Alex

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I splurged on these for my trip to lembeh last month (previous strobe died end September and less replacement options now) 

I did really enjoy using them. I like how easy it is to change power with a positive click and see what power each strobe is on (previously had s2000 and the power button just keeps rotating and is too small for me to see well). 

i haven’t worked out how to use the pilot light yet!

I found the front bumpers really hard to get on - my hands are too small/weak - so needed help pushing it on the last mm and taking off. Hopefully it will stretch a little with time. 

i tried the beam restrictors and macro rings this trip  - I’ve never used a snoot and so thought that a step too far at this point!! 

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Hey Crittermad27

Well done on the Retras. Yeah, cool eh?

Assuming you have the Max, Pro or Prime X models: Pilot light - just push the button in the centre of the coloured illuminator. Press it once for pilot light to be on 50%, twice for 100%, 3 times for Off. 

Bumpers: yep, they need a bit of a push but that's deliberate of course to stop them sliding off. Try a bit of silicone grease or even soap to help get them on. I think Retra recommend you take them off after dives to clean the strobe. I'm a neat-freak with my gear and soak everything after dives but must admit I did not take the bumpers off at all over 250 dives - and the strobes still looked as good as new when I sold them a few weeks ago - to help finance Pro Maxs....... 

I LOVE the LSD snoot and on the Retras with the aiming light, the learning curve isn't too great.

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5 hours ago, TimG said:

Try a bit of silicone grease or even soap to help get them on.

I wouldn't suggest using soap as it could contain chemicals that potentially speed up corrosion while trapped beneath the Bumpers. A very very small amount of silicon grease should suffice, to get the o-ring slightly shiny. 

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1 hour ago, Oskar - Retra UWT said:

I wouldn't suggest using soap as it could contain chemicals that potentially speed up corrosion while trapped beneath the Bumpers. A very very small amount of silicon grease should suffice, to get the o-ring slightly shiny. 

Noted! Thanks!

 

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I use the additional 4 batteries largely due to cold water. I have had the signal go from red to green on warming up after an overnight warm up at room temp. Now on holiday travel (first time since pandemic) - not able to use the new strobes due to weather prior to leaving. Merry Christmas!

 

 

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Great info and observations in the new Retras.  I’m currently using a pair of Z-330s [Type 2].  So far I’ve been very happy with them.  Question - What is the real advantage to upgrading to the new Retras?  Obviously this would involve a noticeable increase in cost.  I’m not opposed to it, but would like to know the what I would get for the “investment.” Thanks in advance!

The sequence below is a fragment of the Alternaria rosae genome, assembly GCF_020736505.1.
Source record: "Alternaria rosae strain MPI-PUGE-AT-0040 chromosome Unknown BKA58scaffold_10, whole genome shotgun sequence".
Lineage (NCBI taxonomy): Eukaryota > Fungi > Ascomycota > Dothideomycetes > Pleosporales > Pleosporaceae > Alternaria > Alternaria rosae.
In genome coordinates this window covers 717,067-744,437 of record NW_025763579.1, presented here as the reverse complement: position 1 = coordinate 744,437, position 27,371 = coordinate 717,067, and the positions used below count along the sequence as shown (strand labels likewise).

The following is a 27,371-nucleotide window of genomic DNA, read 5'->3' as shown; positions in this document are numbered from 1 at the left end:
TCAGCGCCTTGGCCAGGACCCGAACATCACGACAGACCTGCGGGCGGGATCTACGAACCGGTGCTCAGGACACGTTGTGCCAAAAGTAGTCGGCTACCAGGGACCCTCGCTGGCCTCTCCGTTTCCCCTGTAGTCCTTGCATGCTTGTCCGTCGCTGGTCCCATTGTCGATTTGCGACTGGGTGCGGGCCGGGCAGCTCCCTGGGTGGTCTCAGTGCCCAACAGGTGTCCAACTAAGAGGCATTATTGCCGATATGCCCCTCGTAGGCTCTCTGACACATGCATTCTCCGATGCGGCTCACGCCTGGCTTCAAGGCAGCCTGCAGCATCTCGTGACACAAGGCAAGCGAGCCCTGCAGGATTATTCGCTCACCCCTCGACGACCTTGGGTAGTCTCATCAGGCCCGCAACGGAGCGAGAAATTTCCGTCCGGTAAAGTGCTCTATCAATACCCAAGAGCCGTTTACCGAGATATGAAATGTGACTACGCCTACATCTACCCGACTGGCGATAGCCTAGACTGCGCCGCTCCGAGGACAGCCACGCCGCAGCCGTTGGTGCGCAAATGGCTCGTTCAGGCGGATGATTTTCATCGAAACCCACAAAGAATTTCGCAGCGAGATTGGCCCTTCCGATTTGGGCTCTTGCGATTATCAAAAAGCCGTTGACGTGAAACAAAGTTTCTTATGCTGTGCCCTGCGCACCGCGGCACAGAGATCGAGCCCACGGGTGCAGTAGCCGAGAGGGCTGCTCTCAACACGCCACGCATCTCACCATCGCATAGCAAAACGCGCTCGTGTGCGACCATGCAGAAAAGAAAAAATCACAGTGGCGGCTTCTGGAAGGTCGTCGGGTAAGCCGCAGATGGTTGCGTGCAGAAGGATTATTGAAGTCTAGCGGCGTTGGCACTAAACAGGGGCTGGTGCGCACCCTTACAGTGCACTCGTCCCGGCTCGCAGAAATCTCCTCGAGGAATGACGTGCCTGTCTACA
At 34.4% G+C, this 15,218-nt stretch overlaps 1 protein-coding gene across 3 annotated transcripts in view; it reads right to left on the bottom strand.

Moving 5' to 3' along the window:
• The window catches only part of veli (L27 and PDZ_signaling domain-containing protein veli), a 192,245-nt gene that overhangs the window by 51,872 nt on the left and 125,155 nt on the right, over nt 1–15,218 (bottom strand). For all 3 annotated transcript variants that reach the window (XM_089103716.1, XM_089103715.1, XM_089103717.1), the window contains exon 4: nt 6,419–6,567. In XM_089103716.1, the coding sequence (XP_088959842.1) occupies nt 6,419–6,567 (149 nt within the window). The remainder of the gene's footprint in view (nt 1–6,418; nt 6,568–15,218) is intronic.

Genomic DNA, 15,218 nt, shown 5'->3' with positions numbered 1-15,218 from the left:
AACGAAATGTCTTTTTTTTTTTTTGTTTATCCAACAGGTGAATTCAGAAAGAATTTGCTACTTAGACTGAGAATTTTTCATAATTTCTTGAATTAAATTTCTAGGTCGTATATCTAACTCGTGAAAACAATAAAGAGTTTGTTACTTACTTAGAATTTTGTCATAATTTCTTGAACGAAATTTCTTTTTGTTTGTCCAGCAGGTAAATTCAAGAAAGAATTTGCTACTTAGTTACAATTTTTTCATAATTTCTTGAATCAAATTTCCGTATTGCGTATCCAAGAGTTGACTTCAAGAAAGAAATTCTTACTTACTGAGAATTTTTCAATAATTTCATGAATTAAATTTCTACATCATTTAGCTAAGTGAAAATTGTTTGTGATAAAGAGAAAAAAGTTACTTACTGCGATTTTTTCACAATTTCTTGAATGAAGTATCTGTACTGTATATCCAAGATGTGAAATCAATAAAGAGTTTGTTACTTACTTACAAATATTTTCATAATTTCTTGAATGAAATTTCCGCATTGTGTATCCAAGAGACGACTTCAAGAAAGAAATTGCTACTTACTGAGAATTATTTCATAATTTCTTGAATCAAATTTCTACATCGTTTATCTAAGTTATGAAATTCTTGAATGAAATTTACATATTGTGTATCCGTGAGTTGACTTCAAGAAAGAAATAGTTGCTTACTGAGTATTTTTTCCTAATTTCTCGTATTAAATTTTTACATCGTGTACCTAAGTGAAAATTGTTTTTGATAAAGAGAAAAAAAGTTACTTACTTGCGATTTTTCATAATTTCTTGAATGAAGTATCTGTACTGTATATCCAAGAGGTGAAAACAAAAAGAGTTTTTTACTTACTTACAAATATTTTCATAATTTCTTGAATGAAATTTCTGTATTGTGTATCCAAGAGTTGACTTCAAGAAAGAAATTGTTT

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1 hour ago, ChipBPhoto said:

Great info and observations in the new Retras.  I’m currently using a pair of Z-330s [Type 2].  So far I’ve been very happy with them.  Question - What is the real advantage to upgrading to the new Retras?  Obviously this would involve a noticeable increase in cost.  I’m not opposed to it, but would like to know the what I would get for the “investment.” Thanks in advance! 

I mostly use the Inon 330s as well. I have also used Retras on a few occasions. Honestly, I don't see much difference in output or useability. The newest Retra's support HSS, and they are better for snoot work with their LSD add-on than the 330. I use a Backscatter MF-2 for snooting, so not an issue for me. Battery life on the 330s is pretty great, so I don't know if Retra is better or worse. Probably similar. Size, form factor, and controls are very similar between the two designs.

Unless you really need HSS, I don't see much need to upgrade from the 330s. They are not making 330's anymore, so if your current strobes die the Retra might be a good option. 

Edited by Dave_Hicks
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"Investment" eh? LOL, yeah, good one.... 🤣

As I think I have explained in a previous post, I moved from Z240 v4 so I can't give a defect comparison with the Z330 v2. As Dave says, I found a huge difference using a snoot with the Retra after the Inons and shoot macro almost always with a snoot. So for me that was a major benefit.

I had never used HSS before getting the Retras. I now find I use that setting a huge amount especially when shooting upwards with wide-angle towards the sun.

I do find the Retras easier to use than the Inons. The controls, to me, are simple and self-explanatory. Though I was used to the Inon Z240s, I did find the controls a bit pokey and confusing.  

Colour and coverage? Hard to compare. I feel that I get a wider coverage and more power with the Retras but couldn't quantify that.

The other thing I like about the Retras is the range of accessories. They give you options for controlling and shaping the light. Using a reflector, with lowered power in poor, turbid viz was a revelation for me in terms of reducing backscatter. And I like too the macro rings when not using a snoot. 

 

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23 hours ago, ChipBPhoto said: